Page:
Spielberg: Filmmakers Were Thrown “Under the Bus” by Warner’s HBO Max Strategy

The director discussed the state of the theatrical experience and reflected on films that “were suddenly relegated to HBO Max.”


Spielberg might be open to making a film for a streaming service in the future, but he would want it to be on his terms.
The director told The New York Times in an interview published online Wednesday that he felt his fellow filmmakers were thrown “under the bus” by Warner’s surprise announcement in late 2020 that all of its releases for the following year would be available day-and-date on HBO Max amid the pandemic.
Christopher Nolan was among the notable names who criticized the decision at the time.
The Fabelmans Premiere

“The pandemic created an opportunity for streaming platforms to raise their subscriptions to record-breaking levels and also throw some of my best filmmaker friends under the bus as their movies were unceremoniously not given theatrical releases,” Spielberg told the publication.

“They were paid off and the films were suddenly relegated to, in this case, HBO Max.”

Spielberg said he attributes this moment to shift in how studios plan their theatrical releases. “Then everything started to change,” he continued. “I think older audiences were relieved that they didn’t have to step on sticky popcorn. But I really believe those same older audiences, once they got into the theater, the magic of being in a social situation with a bunch of strangers is a tonic.”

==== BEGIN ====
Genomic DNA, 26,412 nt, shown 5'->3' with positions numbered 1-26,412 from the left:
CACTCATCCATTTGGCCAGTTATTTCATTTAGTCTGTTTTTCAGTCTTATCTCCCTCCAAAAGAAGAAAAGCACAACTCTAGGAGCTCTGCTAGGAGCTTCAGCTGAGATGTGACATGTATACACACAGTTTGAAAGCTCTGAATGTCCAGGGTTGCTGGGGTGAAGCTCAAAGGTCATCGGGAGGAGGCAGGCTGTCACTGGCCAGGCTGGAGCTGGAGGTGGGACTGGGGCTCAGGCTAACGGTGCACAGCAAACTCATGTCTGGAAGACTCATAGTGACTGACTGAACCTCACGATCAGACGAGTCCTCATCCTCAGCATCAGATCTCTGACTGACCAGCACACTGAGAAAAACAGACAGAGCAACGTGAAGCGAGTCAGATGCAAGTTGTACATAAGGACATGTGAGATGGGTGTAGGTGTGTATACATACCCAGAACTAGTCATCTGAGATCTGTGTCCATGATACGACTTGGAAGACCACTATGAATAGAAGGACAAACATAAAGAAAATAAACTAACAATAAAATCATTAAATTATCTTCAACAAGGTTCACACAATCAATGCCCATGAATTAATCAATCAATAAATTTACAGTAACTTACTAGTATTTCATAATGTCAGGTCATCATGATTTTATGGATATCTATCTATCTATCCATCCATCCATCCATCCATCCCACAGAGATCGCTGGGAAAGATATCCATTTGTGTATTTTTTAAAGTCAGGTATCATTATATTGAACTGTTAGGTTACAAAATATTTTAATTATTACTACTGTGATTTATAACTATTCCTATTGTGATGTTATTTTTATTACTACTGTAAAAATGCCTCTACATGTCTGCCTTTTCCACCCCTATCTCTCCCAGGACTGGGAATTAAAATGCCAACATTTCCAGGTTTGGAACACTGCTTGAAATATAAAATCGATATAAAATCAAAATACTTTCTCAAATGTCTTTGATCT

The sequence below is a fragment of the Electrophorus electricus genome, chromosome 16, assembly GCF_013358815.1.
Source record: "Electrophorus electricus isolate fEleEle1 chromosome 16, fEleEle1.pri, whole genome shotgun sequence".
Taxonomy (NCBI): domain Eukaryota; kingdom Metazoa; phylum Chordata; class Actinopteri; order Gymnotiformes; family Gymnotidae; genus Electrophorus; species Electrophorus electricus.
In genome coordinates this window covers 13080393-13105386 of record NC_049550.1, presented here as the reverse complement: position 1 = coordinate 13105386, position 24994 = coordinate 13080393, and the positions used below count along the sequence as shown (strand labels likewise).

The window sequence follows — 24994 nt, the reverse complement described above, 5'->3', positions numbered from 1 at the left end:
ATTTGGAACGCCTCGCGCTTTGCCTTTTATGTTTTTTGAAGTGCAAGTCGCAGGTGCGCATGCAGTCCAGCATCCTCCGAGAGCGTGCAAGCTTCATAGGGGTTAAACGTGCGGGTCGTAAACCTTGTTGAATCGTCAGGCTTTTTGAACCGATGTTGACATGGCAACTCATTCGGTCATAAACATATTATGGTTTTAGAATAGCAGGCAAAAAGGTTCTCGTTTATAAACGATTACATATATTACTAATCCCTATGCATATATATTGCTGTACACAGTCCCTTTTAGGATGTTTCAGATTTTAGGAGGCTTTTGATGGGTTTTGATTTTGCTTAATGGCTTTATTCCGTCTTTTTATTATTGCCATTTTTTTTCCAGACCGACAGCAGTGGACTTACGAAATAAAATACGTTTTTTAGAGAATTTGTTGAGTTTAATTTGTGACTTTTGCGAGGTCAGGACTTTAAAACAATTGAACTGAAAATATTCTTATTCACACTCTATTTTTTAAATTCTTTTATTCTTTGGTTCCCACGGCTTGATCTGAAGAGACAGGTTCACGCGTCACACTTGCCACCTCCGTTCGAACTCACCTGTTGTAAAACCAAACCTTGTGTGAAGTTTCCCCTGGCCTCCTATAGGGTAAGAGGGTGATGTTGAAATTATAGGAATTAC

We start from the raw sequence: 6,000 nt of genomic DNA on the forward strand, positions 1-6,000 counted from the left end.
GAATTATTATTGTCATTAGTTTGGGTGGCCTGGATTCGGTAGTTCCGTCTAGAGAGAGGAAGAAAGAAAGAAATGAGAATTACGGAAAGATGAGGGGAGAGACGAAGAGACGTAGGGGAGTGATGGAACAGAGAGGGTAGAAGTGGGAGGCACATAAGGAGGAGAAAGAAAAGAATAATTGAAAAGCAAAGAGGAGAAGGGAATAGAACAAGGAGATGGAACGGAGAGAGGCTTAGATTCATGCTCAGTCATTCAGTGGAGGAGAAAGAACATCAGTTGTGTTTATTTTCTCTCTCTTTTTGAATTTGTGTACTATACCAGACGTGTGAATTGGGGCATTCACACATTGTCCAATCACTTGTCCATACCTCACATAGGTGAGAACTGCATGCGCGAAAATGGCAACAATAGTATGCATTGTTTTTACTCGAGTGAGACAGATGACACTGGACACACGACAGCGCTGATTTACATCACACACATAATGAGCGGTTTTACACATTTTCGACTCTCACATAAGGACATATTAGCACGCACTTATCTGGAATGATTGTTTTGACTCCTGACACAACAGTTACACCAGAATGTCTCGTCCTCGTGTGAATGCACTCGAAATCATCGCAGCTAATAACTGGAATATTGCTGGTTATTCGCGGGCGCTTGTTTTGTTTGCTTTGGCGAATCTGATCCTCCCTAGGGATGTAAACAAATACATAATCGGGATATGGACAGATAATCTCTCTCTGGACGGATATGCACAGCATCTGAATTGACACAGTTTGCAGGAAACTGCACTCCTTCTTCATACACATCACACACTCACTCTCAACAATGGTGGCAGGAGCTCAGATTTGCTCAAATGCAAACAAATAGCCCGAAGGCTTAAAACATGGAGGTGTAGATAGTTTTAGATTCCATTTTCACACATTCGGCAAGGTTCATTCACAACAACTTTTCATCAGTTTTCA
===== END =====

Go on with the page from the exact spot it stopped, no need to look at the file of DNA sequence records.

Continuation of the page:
He said that audiences who make the trek out to theaters today tend to feel that the trip was worthwhile if the film is of a certain caliber. He then put the onus on “the movies to be good enough to get all the audiences to say that to each other when the lights come back up.”

Spielberg said he was encouraged by the fact that Baz Luhrmann’s Elvis topped $100 million at the domestic box office this year.

He also mentioned that screening audiences seem to be strongly connecting to his new film, The Fabelmans, an Oscar contender that hits theaters November 11.

While considering his future decisions, Spielberg said that his 2017 film The Post, which starred Tom Hanks and Meryl Streep and was nominated for six Oscars, might have been seen by more people had it debuted on a streaming platform. He explained that he only recently realized that this might have been a better path for his movie that told the story of The Washington Post publishing the Pentagon Papers in 1971.